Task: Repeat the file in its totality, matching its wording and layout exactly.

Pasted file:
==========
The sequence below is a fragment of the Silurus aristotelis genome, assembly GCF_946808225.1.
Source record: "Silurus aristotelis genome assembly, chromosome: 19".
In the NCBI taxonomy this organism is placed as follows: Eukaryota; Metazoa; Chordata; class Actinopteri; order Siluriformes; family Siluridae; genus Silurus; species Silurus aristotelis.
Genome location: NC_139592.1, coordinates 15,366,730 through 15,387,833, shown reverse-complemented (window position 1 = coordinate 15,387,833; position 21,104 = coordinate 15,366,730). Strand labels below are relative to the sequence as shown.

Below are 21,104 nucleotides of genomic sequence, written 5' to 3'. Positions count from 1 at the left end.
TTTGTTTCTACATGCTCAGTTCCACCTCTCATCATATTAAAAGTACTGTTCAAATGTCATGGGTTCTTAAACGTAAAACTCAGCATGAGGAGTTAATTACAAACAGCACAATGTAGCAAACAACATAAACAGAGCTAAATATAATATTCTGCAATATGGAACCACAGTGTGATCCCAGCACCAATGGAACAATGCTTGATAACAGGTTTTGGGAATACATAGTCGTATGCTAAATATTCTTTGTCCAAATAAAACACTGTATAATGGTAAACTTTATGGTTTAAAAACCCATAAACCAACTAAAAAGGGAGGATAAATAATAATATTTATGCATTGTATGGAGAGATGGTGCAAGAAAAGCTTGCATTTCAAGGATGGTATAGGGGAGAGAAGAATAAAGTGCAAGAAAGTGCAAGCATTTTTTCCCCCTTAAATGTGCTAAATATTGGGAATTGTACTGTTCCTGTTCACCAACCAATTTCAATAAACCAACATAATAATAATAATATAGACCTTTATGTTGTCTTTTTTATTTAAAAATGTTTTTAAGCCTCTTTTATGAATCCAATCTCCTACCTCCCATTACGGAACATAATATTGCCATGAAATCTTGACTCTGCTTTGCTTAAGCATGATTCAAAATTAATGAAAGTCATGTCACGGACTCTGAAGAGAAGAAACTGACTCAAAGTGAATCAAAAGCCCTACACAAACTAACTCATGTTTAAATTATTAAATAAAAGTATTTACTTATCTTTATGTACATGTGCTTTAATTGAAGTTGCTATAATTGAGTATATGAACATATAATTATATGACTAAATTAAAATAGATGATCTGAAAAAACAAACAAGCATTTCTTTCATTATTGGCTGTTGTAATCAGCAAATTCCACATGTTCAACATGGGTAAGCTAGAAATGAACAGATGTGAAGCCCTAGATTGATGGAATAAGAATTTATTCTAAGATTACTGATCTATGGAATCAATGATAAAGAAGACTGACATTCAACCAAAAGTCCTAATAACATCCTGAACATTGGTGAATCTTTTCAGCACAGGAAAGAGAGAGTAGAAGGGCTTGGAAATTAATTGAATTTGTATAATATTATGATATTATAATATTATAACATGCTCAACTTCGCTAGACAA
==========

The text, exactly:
The sequence below is a fragment of the Silurus aristotelis genome, assembly GCF_946808225.1.
Source record: "Silurus aristotelis genome assembly, chromosome: 19".
In the NCBI taxonomy this organism is placed as follows: Eukaryota; Metazoa; Chordata; class Actinopteri; order Siluriformes; family Siluridae; genus Silurus; species Silurus aristotelis.
Genome location: NC_139592.1, coordinates 15,366,730 through 15,387,833, shown reverse-complemented (window position 1 = coordinate 15,387,833; position 21,104 = coordinate 15,366,730). Strand labels below are relative to the sequence as shown.

Below are 21,104 nucleotides of genomic sequence, written 5' to 3'. Positions count from 1 at the left end.
TTTGTTTCTACATGCTCAGTTCCACCTCTCATCATATTAAAAGTACTGTTCAAATGTCATGGGTTCTTAAACGTAAAACTCAGCATGAGGAGTTAATTACAAACAGCACAATGTAGCAAACAACATAAACAGAGCTAAATATAATATTCTGCAATATGGAACCACAGTGTGATCCCAGCACCAATGGAACAATGCTTGATAACAGGTTTTGGGAATACATAGTCGTATGCTAAATATTCTTTGTCCAAATAAAACACTGTATAATGGTAAACTTTATGGTTTAAAAACCCATAAACCAACTAAAAAGGGAGGATAAATAATAATATTTATGCATTGTATGGAGAGATGGTGCAAGAAAAGCTTGCATTTCAAGGATGGTATAGGGGAGAGAAGAATAAAGTGCAAGAAAGTGCAAGCATTTTTTCCCCCTTAAATGTGCTAAATATTGGGAATTGTACTGTTCCTGTTCACCAACCAATTTCAATAAACCAACATAATAATAATAATATAGACCTTTATGTTGTCTTTTTTATTTAAAAATGTTTTTAAGCCTCTTTTATGAATCCAATCTCCTACCTCCCATTACGGAACATAATATTGCCATGAAATCTTGACTCTGCTTTGCTTAAGCATGATTCAAAATTAATGAAAGTCATGTCACGGACTCTGAAGAGAAGAAACTGACTCAAAGTGAATCAAAAGCCCTACACAAACTAACTCATGTTTAAATTATTAAATAAAAGTATTTACTTATCTTTATGTACATGTGCTTTAATTGAAGTTGCTATAATTGAGTATATGAACATATAATTATATGACTAAATTAAAATAGATGATCTGAAAAAACAAACAAGCATTTCTTTCATTATTGGCTGTTGTAATCAGCAAATTCCACATGTTCAACATGGGTAAGCTAGAAATGAACAGATGTGAAGCCCTAGATTGATGGAATAAGAATTTATTCTAAGATTACTGATCTATGGAATCAATGATAAAGAAGACTGACATTCAACCAAAAGTCCTAATAACATCCTGAACATTGGTGAATCTTTTCAGCACAGGAAAGAGAGAGTAGAAGGGCTTGGAAATTAATTGAATTTGTATAATATTATGATATTATAATATTATAACATGCTCAACTTCGCTAGACAA